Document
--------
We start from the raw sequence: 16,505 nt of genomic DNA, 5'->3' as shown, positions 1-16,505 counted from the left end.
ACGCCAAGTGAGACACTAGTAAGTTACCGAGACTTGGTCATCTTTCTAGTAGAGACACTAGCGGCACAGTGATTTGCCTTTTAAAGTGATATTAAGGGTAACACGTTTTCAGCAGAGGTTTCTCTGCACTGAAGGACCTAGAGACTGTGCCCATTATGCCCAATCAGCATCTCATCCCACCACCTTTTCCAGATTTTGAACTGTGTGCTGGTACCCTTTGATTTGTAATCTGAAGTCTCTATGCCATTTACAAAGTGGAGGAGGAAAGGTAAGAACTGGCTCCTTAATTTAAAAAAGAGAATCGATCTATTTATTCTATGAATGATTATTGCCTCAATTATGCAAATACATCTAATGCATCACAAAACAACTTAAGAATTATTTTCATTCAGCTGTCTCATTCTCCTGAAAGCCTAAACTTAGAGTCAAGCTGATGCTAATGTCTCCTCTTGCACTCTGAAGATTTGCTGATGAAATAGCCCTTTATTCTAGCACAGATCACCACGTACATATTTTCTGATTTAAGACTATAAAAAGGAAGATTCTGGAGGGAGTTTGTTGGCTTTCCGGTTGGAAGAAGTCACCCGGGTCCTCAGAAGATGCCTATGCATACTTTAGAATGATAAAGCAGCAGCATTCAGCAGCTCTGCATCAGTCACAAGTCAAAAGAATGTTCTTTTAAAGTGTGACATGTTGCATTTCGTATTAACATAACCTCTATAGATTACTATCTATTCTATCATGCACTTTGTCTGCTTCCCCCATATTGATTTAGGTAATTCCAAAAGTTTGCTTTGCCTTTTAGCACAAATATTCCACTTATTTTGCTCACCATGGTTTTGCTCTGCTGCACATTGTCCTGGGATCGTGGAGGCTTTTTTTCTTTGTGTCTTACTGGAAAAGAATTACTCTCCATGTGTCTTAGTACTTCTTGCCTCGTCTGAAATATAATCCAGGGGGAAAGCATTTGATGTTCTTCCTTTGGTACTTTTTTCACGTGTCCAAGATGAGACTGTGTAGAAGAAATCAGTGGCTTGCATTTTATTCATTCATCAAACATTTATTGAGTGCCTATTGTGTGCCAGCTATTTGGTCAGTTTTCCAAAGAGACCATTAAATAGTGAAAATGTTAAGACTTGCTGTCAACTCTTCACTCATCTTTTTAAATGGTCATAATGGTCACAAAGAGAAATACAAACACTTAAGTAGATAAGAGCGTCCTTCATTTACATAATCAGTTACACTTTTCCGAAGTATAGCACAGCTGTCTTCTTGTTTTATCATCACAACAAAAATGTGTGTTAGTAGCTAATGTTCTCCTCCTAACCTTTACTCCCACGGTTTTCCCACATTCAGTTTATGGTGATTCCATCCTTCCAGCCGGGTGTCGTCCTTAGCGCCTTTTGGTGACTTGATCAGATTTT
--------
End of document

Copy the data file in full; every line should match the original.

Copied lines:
We start from the raw sequence: 16,505 nt of genomic DNA, 5'->3' as shown, positions 1-16,505 counted from the left end.
ACGCCAAGTGAGACACTAGTAAGTTACCGAGACTTGGTCATCTTTCTAGTAGAGACACTAGCGGCACAGTGATTTGCCTTTTAAAGTGATATTAAGGGTAACACGTTTTCAGCAGAGGTTTCTCTGCACTGAAGGACCTAGAGACTGTGCCCATTATGCCCAATCAGCATCTCATCCCACCACCTTTTCCAGATTTTGAACTGTGTGCTGGTACCCTTTGATTTGTAATCTGAAGTCTCTATGCCATTTACAAAGTGGAGGAGGAAAGGTAAGAACTGGCTCCTTAATTTAAAAAAGAGAATCGATCTATTTATTCTATGAATGATTATTGCCTCAATTATGCAAATACATCTAATGCATCACAAAACAACTTAAGAATTATTTTCATTCAGCTGTCTCATTCTCCTGAAAGCCTAAACTTAGAGTCAAGCTGATGCTAATGTCTCCTCTTGCACTCTGAAGATTTGCTGATGAAATAGCCCTTTATTCTAGCACAGATCACCACGTACATATTTTCTGATTTAAGACTATAAAAAGGAAGATTCTGGAGGGAGTTTGTTGGCTTTCCGGTTGGAAGAAGTCACCCGGGTCCTCAGAAGATGCCTATGCATACTTTAGAATGATAAAGCAGCAGCATTCAGCAGCTCTGCATCAGTCACAAGTCAAAAGAATGTTCTTTTAAAGTGTGACATGTTGCATTTCGTATTAACATAACCTCTATAGATTACTATCTATTCTATCATGCACTTTGTCTGCTTCCCCCATATTGATTTAGGTAATTCCAAAAGTTTGCTTTGCCTTTTAGCACAAATATTCCACTTATTTTGCTCACCATGGTTTTGCTCTGCTGCACATTGTCCTGGGATCGTGGAGGCTTTTTTTCTTTGTGTCTTACTGGAAAAGAATTACTCTCCATGTGTCTTAGTACTTCTTGCCTCGTCTGAAATATAATCCAGGGGGAAAGCATTTGATGTTCTTCCTTTGGTACTTTTTTCACGTGTCCAAGATGAGACTGTGTAGAAGAAATCAGTGGCTTGCATTTTATTCATTCATCAAACATTTATTGAGTGCCTATTGTGTGCCAGCTATTTGGTCAGTTTTCCAAAGAGACCATTAAATAGTGAAAATGTTAAGACTTGCTGTCAACTCTTCACTCATCTTTTTAAATGGTCATAATGGTCACAAAGAGAAATACAAACACTTAAGTAGATAAGAGCGTCCTTCATTTACATAATCAGTTACACTTTTCCGAAGTATAGCACAGCTGTCTTCTTGTTTTATCATCACAACAAAAATGTGTGTTAGTAGCTAATGTTCTCCTCCTAACCTTTACTCCCACGGTTTTCCCACATTCAGTTTATGGTGATTCCATCCTTCCAGCCGGGTGTCGTCCTTAGCGCCTTTTGGTGACTTGATCAGATTTT